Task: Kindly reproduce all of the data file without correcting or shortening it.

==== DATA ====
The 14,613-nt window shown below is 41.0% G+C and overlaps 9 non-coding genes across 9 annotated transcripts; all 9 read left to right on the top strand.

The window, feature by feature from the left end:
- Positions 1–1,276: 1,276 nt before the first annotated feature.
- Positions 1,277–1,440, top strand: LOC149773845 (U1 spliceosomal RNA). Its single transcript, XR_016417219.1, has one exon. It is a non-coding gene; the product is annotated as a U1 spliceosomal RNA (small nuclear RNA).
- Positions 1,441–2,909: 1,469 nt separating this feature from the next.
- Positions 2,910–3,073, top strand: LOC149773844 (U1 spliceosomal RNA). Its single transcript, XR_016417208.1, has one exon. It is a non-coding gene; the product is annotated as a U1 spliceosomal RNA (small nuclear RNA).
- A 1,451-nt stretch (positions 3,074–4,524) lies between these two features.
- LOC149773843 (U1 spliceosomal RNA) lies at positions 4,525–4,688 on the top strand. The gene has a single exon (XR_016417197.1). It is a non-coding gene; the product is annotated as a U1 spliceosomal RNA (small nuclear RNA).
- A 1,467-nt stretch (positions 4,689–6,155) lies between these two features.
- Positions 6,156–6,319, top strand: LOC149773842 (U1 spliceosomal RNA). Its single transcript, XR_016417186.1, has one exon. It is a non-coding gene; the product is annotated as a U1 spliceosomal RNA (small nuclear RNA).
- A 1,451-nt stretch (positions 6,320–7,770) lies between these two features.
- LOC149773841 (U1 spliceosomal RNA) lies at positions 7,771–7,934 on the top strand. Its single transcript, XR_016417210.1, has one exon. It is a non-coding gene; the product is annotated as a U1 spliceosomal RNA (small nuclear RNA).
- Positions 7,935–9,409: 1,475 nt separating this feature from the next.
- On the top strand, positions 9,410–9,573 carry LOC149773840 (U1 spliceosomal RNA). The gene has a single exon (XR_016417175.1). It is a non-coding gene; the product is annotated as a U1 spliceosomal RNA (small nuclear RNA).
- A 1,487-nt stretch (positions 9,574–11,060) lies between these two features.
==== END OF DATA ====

The 14,613-nt window shown below is 41.0% G+C and overlaps 9 non-coding genes across 9 annotated transcripts; all 9 read left to right on the top strand.

The window, feature by feature from the left end:
- Positions 1–1,276: 1,276 nt before the first annotated feature.
- Positions 1,277–1,440, top strand: LOC149773845 (U1 spliceosomal RNA). Its single transcript, XR_016417219.1, has one exon. It is a non-coding gene; the product is annotated as a U1 spliceosomal RNA (small nuclear RNA).
- Positions 1,441–2,909: 1,469 nt separating this feature from the next.
- Positions 2,910–3,073, top strand: LOC149773844 (U1 spliceosomal RNA). Its single transcript, XR_016417208.1, has one exon. It is a non-coding gene; the product is annotated as a U1 spliceosomal RNA (small nuclear RNA).
- A 1,451-nt stretch (positions 3,074–4,524) lies between these two features.
- LOC149773843 (U1 spliceosomal RNA) lies at positions 4,525–4,688 on the top strand. The gene has a single exon (XR_016417197.1). It is a non-coding gene; the product is annotated as a U1 spliceosomal RNA (small nuclear RNA).
- A 1,467-nt stretch (positions 4,689–6,155) lies between these two features.
- Positions 6,156–6,319, top strand: LOC149773842 (U1 spliceosomal RNA). Its single transcript, XR_016417186.1, has one exon. It is a non-coding gene; the product is annotated as a U1 spliceosomal RNA (small nuclear RNA).
- A 1,451-nt stretch (positions 6,320–7,770) lies between these two features.
- LOC149773841 (U1 spliceosomal RNA) lies at positions 7,771–7,934 on the top strand. Its single transcript, XR_016417210.1, has one exon. It is a non-coding gene; the product is annotated as a U1 spliceosomal RNA (small nuclear RNA).
- Positions 7,935–9,409: 1,475 nt separating this feature from the next.
- On the top strand, positions 9,410–9,573 carry LOC149773840 (U1 spliceosomal RNA). The gene has a single exon (XR_016417175.1). It is a non-coding gene; the product is annotated as a U1 spliceosomal RNA (small nuclear RNA).
- A 1,487-nt stretch (positions 9,574–11,060) lies between these two features.